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Old   May 14, 2013, 11:32
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Quote:
Originally Posted by ghorrocks View Post
No, I mean using the global imbalances as an additional convergence critereon. This is described in the documentation. It does not mean RMS T-Energy or H-Energy, it is a global imbalance.
What documentation is the global imbalances defined? I searched for it in the Ansys help but found only very limited information about it. What is the definition of the 'global imbalances'?
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Old   May 14, 2013, 11:43
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See attached Picture. The arrows point to the imbalance. The items above are all the heat sources for your each of your domains. All of those numbers are in watts.

I assume you put in heat as either a surface flux, or volume generation. You know the watts of your imposed sources.

You can check the balances for all locations using this information. Adding up all the numbers should be about 0 (give or take a resonable variance).
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Old   May 14, 2013, 12:13
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Quote:
Originally Posted by singer1812 View Post
See attached Picture. The arrows point to the imbalance. The items above are all the heat sources for your each of your domains. All of those numbers are in watts.

I assume you put in heat as either a surface flux, or volume generation. You know the watts of your imposed sources.

You can check the balances for all locations using this information. Adding up all the numbers should be about 0 (give or take a resonable variance).
So the 'global imbalance' is defined as the overall heat conservation in a domain. Right?

And how is H-Energy and T-Energy defined?
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Old   May 14, 2013, 13:27
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You first question answer is correct.

By H-Energy and T-Energy, I assume you mean the Solver Manager convergence RMS (or MAX) plot that you see when the job is running?

That is just the residual of the Energy Equation.

If you mean H-Energy and T-Energy precisely then that is the energy equation:

Energy In - Energy Out + Energy Stored = Total Energy.

In simple terms Energy In would be: Volume Intergal of all your volumetric heat generation+surface integral of All your heat fluxes+mdot_fluid_in*enthalpy

You can do the other terms in similar manner.

If this is not what you mean, I do not understand the question.
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Old   May 14, 2013, 14:04
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Quote:
Originally Posted by singer1812 View Post
You first question answer is correct.

By H-Energy and T-Energy, I assume you mean the Solver Manager convergence RMS (or MAX) plot that you see when the job is running?

That is just the residual of the Energy Equation.

If you mean H-Energy and T-Energy precisely then that is the energy equation:

Energy In - Energy Out + Energy Stored = Total Energy.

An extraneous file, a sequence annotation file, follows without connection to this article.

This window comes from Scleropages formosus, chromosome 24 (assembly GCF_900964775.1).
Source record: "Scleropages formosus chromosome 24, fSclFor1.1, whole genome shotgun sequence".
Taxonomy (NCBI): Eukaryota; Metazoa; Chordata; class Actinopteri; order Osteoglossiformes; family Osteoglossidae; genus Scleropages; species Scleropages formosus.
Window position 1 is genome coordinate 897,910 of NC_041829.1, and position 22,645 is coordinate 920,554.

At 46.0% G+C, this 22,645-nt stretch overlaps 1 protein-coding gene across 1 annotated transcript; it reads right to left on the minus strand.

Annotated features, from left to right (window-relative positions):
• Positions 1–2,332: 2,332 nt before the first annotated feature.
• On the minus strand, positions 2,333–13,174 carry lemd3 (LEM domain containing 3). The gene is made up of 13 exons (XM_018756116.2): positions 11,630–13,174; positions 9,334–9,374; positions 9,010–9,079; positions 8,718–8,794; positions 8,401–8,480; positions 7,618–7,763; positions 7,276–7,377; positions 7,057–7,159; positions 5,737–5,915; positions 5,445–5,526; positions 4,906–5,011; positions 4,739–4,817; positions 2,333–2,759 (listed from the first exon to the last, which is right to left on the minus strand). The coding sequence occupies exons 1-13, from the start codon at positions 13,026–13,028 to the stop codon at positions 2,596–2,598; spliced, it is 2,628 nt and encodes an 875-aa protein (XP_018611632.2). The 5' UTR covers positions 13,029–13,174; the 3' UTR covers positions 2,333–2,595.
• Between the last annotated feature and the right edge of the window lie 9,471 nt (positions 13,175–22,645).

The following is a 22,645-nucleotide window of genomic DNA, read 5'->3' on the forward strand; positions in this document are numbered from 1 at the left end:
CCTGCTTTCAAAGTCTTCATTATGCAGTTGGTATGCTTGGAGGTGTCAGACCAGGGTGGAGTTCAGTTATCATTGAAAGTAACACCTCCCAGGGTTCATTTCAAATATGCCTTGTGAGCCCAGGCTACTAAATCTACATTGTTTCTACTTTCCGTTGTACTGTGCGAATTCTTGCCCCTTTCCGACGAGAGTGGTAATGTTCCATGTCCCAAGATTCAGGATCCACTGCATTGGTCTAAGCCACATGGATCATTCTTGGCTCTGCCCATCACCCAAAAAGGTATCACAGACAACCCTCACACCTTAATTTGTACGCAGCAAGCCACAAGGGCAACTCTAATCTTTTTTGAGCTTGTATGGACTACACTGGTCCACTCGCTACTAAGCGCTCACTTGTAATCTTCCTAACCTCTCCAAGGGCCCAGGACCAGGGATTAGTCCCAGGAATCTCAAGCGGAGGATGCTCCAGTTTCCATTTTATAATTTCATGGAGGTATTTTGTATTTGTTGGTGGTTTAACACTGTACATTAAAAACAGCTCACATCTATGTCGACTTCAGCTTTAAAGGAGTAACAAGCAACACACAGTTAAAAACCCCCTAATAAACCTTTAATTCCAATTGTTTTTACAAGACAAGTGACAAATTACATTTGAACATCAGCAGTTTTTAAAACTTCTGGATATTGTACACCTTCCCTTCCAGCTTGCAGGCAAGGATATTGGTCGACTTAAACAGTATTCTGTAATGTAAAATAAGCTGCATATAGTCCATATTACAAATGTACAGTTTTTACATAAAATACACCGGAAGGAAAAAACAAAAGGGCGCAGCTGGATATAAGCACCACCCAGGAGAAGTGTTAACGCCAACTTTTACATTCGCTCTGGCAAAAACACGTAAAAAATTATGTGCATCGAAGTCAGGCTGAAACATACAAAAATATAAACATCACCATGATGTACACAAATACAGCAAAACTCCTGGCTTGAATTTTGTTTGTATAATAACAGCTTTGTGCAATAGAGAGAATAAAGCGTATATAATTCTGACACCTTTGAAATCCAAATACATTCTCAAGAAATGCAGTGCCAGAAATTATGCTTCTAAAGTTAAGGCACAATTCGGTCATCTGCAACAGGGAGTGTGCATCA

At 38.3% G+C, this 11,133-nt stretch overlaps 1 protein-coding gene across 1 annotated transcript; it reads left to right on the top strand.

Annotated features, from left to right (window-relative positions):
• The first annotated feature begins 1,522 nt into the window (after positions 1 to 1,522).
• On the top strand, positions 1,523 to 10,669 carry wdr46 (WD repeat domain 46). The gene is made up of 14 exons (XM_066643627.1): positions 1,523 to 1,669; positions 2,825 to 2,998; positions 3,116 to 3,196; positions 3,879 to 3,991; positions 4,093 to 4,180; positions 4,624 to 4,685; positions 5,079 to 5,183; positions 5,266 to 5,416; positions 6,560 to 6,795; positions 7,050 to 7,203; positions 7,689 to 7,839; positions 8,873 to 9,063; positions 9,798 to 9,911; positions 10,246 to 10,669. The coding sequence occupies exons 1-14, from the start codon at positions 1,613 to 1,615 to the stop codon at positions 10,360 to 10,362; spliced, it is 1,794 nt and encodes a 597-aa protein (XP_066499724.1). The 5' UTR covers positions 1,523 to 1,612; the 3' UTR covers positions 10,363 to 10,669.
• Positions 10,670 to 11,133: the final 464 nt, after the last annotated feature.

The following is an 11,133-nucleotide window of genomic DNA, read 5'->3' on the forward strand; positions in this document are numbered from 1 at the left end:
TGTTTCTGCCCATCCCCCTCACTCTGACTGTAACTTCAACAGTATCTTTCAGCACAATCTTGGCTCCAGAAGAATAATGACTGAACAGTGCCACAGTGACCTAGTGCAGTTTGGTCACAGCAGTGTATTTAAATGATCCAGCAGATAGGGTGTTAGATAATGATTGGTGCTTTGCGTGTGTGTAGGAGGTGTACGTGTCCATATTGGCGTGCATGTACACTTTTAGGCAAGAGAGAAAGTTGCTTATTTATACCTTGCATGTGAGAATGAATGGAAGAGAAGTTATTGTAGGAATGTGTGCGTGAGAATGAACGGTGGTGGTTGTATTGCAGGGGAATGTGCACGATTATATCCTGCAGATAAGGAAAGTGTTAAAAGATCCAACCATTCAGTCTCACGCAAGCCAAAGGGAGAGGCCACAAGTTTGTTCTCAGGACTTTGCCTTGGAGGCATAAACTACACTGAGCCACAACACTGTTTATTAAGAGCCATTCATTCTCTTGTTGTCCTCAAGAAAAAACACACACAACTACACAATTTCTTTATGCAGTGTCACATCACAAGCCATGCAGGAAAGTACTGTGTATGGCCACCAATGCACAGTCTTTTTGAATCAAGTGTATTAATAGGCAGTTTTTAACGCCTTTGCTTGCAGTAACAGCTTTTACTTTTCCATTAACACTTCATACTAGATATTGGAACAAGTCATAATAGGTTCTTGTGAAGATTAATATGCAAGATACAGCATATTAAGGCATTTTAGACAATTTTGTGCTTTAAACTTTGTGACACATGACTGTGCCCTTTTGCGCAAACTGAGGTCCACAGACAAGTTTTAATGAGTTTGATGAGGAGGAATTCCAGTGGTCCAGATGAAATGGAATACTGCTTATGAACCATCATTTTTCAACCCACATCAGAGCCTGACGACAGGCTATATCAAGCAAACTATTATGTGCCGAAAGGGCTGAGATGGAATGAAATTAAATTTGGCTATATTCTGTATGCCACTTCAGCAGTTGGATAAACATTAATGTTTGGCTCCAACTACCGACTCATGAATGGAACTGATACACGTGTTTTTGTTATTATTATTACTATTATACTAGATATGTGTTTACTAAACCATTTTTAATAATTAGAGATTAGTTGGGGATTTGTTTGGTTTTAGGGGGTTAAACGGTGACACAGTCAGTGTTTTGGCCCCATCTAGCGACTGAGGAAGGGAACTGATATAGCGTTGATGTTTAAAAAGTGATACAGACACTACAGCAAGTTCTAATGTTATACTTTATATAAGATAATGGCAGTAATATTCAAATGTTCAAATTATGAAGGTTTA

In simple terms Energy In would be: Volume Intergal of all your volumetric heat generation+surface integral of All your heat fluxes+mdot_fluid_in*enthalpy

You can do the other terms in similar manner.

If this is not what you mean, I do not understand the question.
Yes. That is what i mean. Thanks.
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Old   May 14, 2013, 18:34
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Quote:
Originally Posted by singer1812 View Post
You first question answer is correct.

By H-Energy and T-Energy, I assume you mean the Solver Manager convergence RMS (or MAX) plot that you see when the job is running?

That is just the residual of the Energy Equation.

If you mean H-Energy and T-Energy precisely then that is the energy equation:

Energy In - Energy Out + Energy Stored = Total Energy.

In simple terms Energy In would be: Volume Intergal of all your volumetric heat generation+surface integral of All your heat fluxes+mdot_fluid_in*enthalpy

You can do the other terms in similar manner.

If this is not what you mean, I do not understand the question.

Which of them is the residual of energy equation? H-Energy or T-Energy? What is the difference between them?
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Old   May 15, 2013, 09:20
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One pertains to a fluid domain, the other a solid domain.

If you run just fluids you will only see H-Energy.
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Old   May 22, 2013, 01:59
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Quote:
Originally Posted by singer1812 View Post
One pertains to a fluid domain, the other a solid domain.

If you run just fluids you will only see H-Energy.
hey,
I have convergence problems too in my single-phase simulation with thermally stratified tank which has an inlet, three outlets, free slip surface and other no-slip walls. Water flow into the domain having a varying density with temperatue (temperature changing with depth).
Considering temperature transport, H-energy RMS reduces very slowly, even increases somewhere. The Imbalance is strange too. what's the problem?
Could you give some suggestions for this? Thank you so much.